Cyberspace is the next great frontier for warfighters. U.S. forces rely heavily on their computer networks for command and control,intelligence and communications, but these architectures also arepotentially vulnerable. In recent years, U.S. government and DefenseDepartment networks have come under increasing attacks and probes fromadversaries as diverse as nation-states to disgruntled individuals.
U.S. Strategic Command's / (STRATCOM's) mission isto secure, defend and operate the Global Information Grid (GIG), allowingwarfighters the freedom to operate across the globe, explains KevinWilliams, director of STRATCOM's Global Innovation Strategy Center. "We arealways trying to find ways to do cyberspace operations better and to takeadvantage of what's going on in the private sector, academia and othergovernment agencies throughout the military," he says.
Williams notes that STRATCOM's commander, Gen. Kevin P. Chilton, USAF, isthe first combatant commander responsible for securing, operating anddefending the GIG. Because of this unique responsibility, the command isinterested in finding new ways to secure the GIG and the data that itcarries. One way to find "out of the box" ideas is to solicit them from avariety of sources.
Although there are many cybersecurity conferences and symposia, Williamsexplains that the upcoming event in Omaha, Nebraskahttp://www.afcea.org/events/stratcom/introduction.asp , is the first whereattendees can present ideas to help the combatant commander carry out hismission in cyberspace. "There is a real chance to make an impact here. It'snot about replowing old ground. At this symposium we're really afterdiscovering what we don't know and finding bright ideas, opportunities andnew ways of looking at things that we can bring to our commander," he says.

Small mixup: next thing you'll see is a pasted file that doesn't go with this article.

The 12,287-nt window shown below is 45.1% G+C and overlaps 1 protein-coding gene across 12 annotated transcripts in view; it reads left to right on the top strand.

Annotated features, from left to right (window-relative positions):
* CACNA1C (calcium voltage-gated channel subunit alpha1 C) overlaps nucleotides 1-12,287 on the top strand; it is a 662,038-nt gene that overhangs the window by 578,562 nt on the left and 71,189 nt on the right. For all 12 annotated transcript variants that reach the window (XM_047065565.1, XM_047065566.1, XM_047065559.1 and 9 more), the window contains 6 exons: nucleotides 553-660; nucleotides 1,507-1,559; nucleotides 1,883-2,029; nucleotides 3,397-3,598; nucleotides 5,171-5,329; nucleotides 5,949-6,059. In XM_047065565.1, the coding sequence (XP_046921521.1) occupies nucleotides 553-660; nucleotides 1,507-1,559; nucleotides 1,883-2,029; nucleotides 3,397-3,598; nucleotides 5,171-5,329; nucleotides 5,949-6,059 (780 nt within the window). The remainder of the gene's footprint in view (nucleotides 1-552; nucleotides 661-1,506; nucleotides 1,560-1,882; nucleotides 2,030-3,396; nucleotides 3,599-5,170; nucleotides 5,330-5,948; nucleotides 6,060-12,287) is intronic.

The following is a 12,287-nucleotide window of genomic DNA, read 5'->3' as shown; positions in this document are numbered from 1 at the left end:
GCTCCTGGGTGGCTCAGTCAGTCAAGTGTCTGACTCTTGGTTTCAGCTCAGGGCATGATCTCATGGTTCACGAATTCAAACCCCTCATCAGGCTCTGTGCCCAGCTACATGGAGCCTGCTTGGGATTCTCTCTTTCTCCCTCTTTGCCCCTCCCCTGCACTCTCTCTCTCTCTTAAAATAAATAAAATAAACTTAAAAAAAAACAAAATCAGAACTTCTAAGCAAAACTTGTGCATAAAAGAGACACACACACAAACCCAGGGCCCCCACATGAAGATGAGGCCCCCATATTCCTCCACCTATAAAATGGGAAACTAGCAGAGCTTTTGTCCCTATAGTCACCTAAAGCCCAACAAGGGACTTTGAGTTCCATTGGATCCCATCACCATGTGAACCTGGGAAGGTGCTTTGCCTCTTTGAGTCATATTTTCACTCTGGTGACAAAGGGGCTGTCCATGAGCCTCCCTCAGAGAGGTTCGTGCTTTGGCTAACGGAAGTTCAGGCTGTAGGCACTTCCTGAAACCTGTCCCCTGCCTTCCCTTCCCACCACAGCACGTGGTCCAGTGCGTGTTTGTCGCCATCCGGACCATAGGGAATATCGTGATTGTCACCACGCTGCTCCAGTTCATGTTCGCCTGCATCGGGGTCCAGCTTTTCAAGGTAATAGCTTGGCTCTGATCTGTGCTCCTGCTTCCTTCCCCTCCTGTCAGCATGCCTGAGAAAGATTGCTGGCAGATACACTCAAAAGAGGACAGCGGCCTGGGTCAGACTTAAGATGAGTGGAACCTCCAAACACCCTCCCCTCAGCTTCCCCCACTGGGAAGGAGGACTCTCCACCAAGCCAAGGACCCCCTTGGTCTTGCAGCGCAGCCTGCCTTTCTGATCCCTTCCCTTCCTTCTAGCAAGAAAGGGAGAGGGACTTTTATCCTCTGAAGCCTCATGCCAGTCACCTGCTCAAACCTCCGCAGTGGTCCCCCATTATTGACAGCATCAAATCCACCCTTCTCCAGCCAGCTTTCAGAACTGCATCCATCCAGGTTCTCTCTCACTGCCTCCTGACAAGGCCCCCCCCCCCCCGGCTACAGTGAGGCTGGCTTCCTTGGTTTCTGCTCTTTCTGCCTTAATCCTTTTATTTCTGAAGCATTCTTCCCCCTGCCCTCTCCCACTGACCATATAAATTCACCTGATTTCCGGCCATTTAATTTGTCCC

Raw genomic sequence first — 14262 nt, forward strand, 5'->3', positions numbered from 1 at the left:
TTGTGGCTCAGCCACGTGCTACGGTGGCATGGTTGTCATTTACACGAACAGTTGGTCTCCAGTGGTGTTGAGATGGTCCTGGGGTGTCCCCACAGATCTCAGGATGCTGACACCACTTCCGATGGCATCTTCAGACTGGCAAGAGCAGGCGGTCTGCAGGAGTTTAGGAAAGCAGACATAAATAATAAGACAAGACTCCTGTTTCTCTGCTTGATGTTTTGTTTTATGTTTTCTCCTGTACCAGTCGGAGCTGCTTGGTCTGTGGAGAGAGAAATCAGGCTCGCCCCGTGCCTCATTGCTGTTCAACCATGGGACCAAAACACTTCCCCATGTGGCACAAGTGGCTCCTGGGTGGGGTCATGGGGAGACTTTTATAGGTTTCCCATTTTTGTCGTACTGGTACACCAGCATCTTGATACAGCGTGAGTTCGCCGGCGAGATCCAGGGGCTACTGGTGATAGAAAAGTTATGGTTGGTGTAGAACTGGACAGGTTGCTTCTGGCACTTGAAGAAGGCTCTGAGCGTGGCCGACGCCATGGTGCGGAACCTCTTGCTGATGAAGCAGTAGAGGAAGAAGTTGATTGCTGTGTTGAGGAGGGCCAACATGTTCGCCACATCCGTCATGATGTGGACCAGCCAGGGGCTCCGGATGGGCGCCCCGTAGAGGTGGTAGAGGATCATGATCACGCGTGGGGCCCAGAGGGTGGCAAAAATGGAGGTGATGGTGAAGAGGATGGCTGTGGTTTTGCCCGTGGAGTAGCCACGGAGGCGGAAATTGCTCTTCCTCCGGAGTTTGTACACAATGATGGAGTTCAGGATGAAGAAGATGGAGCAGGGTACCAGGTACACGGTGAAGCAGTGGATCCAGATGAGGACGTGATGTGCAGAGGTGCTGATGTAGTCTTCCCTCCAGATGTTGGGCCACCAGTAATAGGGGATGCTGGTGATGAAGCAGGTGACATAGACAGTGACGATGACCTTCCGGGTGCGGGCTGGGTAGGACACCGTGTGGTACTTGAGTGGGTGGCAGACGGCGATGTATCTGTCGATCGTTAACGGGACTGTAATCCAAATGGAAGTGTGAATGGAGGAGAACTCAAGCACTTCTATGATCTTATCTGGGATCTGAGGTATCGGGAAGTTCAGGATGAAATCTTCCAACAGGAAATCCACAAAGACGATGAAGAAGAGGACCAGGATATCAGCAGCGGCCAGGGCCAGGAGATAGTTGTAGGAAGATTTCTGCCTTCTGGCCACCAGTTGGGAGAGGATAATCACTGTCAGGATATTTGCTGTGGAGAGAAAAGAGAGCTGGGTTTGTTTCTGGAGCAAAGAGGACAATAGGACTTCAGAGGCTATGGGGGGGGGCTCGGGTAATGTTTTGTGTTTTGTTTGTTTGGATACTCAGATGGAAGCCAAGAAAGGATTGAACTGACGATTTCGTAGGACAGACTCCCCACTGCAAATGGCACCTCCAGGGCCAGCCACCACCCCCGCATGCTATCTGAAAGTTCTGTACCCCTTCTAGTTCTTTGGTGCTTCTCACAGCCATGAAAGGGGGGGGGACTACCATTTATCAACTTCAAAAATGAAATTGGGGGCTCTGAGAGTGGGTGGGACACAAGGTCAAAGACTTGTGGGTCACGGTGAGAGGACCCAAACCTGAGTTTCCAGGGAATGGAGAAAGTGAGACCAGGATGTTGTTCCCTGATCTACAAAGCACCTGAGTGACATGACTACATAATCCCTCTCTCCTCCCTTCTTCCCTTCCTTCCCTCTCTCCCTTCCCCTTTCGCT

The event's track sessions will provide attendees with the opportunity toparticipate collaboratively to solve a set of problems. The sessions aredesigned to capture information and provide it to Gen. Chilton. Symposiumattendees will be members of the U.S. government, state and localgovernment, industry, business and academia-both domestic and international. By leveraging a broad level of expertise from these thought leaders,Williams says the command will gain new viewpoints to address the challengesit faces. Information from the track sessions will be collected andpresented as a paper after the symposium.
Other issues that will be discussed include operating and securing supplychains, reacting to viruses and other cyber issues. "It's not just about us,or the military or STRATCOM. It's all of us trying to synchronize andprovide a coherent approach to solving these issues," Williams shares.
Operating in and across cyberspace is the theme of the AFCEA/STRATCOM cybersymposium http://www.afcea.org/events/stratcom/introduction.asp"Advancing Cyberspace Capabilities to Deliver Integrated Effects," whichwill take place on April 7 and 8 in Omaha, Nebraska. The goal of thesymposium is to determine the challenges and opportunities to ensure thatU.S. forces have the freedom to operate in cyberspace.